Is there a way to measure how large a numerical value a loop integral will give?(adsbygoogle = window.adsbygoogle || []).push({});

For example, take this integral over loop momenta k:

[tex]\frac{1}{k^2+m^2} \frac{1}{(k+p)^2+m^2} [/tex]

How does it compare to setting p=0:

[tex]\frac{1}{k^2+m^2} \frac{1}{(k)^2+m^2} [/tex]

or to a double integral over loop momenta k and q:

[tex]\frac{1}{k^2+m^2} \frac{1}{q^2+m^2}\frac{1}{(k+q)^2+m^2} [/tex]

All I know how to do is to Wick rotate, regulate, renormalize, and I also know that [tex]\frac{1}{k^2+m^2}[/tex] should really be: [tex]\frac{1}{k^2+m^2-i\epsilon}[/tex] so that the integral over the energy component will not blow up - any blow up will be in the 3-momentum component.

But I'm not sure what's really going on with all these integrals. Some of them are infinite and you have to renormalize, and you're left with a finite part, but how to estimate the magnitude of the finite part?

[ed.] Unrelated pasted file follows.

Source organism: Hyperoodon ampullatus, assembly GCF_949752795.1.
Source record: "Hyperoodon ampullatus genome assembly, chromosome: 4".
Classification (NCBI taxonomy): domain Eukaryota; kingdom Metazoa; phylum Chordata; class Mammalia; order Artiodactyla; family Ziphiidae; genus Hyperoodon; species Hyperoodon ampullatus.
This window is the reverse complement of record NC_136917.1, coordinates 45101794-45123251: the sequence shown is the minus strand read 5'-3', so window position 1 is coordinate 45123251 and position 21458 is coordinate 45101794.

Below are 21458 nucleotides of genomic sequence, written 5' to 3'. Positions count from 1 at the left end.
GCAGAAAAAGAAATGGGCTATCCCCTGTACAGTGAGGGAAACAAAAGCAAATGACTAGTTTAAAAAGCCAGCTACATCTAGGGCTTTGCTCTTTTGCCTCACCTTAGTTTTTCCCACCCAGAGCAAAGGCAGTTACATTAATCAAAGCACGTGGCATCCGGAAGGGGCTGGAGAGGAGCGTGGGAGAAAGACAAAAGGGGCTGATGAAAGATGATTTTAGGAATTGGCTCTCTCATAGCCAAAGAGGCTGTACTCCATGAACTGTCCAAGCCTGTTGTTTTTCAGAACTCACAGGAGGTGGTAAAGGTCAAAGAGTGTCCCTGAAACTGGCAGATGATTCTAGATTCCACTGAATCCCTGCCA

**Physics Forums | Science Articles, Homework Help, Discussion**

The friendliest, high quality science and math community on the planet! Everyone who loves science is here!

# Estimating size of loop integrals

Can you offer guidance or do you also need help?

Draft saved
Draft deleted

**Physics Forums | Science Articles, Homework Help, Discussion**